Day of the Non-Returning Indian? [Infographic]


NRI Resident Indian Captain Sunil James |
Captain Sunil James |

Today India celebrates “Pravasi Bharatiya Divas” or the “Day of the Non-Resident Indian”. Organised under the aegis of the Ministry of Overseas Indian Affairs, the event is aimed at engaging the Indian Diaspora across the globe. It is a big day for the government of India – international conferences, elaborate statements by dignitaries, signing of accords, grand cocktail dinners, hobnobbing of the bigwigs, etc. The government puts in its best efforts to showcase the country for returning NRIs and PIOs, encouraging them to set up businesses with large investments.

The theme of this year’s Pravasi Bharatiya Divas is “Engaging Diaspora: Connecting Across Generations”. Quite touching and insightful! However, one look at the recent events can bring down the grand jumbo jet of NRI pipedream and slam it to ground reality! The arrest of Indian sailor Captain Sunil James and Indian diplomat Devyani Khobragade are still raw in our collective memories. Particularly, shocking is the difference of treatment in getting these two NRIs released!

In July 2013, Captain Sunil James was wrongfully arrested in Togo on false allegations of helping pirates who had attacked his ship, MT Ocean Centurion. While his family made desperate attempts to secure his release since then, only the death of his child arouse the nation’s consciousness. Soon the government woke up to this personal tragedy and made some efforts. In contrast, the reaction to Devyani Khobragade’s arrest was violent. Both the government and the political opposition were frothing in anger against this injustice meted out by the careless US federal government!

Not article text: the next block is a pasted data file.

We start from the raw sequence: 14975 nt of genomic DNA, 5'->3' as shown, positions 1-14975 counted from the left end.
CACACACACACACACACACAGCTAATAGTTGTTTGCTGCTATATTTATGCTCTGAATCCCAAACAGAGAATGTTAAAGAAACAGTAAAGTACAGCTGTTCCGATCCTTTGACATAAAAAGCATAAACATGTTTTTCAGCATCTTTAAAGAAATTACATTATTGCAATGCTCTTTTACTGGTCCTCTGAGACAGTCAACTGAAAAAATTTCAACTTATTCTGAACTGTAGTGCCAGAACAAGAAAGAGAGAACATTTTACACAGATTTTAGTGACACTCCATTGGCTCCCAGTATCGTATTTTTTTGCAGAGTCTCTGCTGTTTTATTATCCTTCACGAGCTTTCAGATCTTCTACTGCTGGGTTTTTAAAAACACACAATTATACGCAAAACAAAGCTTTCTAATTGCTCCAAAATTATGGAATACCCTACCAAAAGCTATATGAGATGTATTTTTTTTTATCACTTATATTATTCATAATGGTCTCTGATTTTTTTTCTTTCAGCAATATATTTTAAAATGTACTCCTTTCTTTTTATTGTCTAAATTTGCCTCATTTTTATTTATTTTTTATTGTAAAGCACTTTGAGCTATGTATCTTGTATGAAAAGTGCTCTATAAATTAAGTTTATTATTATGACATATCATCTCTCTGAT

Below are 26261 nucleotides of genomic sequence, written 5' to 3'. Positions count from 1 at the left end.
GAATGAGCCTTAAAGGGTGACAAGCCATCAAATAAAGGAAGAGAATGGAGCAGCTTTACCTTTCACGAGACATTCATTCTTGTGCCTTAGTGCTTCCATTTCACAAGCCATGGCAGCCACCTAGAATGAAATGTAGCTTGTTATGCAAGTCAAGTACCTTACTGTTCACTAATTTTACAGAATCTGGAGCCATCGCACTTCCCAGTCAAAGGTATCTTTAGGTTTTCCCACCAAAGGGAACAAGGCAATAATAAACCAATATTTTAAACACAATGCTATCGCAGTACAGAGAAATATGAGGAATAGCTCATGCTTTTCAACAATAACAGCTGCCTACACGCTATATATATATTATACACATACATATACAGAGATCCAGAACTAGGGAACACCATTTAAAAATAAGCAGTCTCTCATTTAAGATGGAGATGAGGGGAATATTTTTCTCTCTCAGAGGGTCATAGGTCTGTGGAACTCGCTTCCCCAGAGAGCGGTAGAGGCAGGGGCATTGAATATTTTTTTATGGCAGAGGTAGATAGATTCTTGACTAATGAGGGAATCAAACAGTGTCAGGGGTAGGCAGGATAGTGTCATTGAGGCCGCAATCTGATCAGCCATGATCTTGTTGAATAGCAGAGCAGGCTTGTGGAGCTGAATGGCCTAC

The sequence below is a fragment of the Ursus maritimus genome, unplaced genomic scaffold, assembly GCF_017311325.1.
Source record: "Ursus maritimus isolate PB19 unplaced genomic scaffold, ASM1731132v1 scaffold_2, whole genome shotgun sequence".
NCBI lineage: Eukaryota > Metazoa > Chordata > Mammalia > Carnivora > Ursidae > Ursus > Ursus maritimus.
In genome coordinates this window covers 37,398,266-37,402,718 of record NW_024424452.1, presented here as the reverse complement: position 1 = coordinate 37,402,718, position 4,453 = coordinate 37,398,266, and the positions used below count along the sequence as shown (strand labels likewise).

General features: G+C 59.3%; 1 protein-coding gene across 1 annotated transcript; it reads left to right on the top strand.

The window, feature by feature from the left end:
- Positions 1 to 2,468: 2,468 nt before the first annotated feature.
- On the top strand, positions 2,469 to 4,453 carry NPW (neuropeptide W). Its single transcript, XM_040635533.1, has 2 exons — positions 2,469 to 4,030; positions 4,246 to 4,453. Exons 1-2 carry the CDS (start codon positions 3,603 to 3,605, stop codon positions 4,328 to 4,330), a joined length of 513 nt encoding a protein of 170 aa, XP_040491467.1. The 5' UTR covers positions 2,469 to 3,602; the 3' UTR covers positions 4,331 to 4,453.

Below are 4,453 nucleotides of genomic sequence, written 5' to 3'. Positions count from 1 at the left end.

Anyway, let’s return to the larger issue of who are NRIs and PIOs, and how well are they living abroad. While the rest of the world calls them as expatriates, we prefer to call them Non-Resident Indians! An NRI is an Indian citizen who holds an Indian passport and has temporarily immigrated to another country for six months or more. A Person of Indian Origin (PIO) is a person of Indian ancestry born abroad whose ancestors emigrated from India long ago. A PIO is not a citizen of India who has subsequently taken the citizenship of another country.

According to the Ministry of Overseas Indian Affairs, there are around 10 million NRIs living abroad as on 31 December 2012. Similarly, there are 11.9 million PIOs who have settled in 205 countries since the 18th Century when one of the earliest Indian immigrants left the country for greener pastures. Some of their stories are really interesting!

The Great Indian Diaspora Infographics

India infographic on NRIs

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Then came the large wave of migrants who were taken as bonded labourers by the British across their vast empire in the 19th Century. Sugarcane farms in Mauritius, Guyana, East Africa, the Caribbean and Fiji islands were filled with cheap Indian labourers indentured by debt. More prominent immigrant communities across the world were:

  • Gujarati Banias who went to Kenya, Tanzania, Zanzibar, and South Africa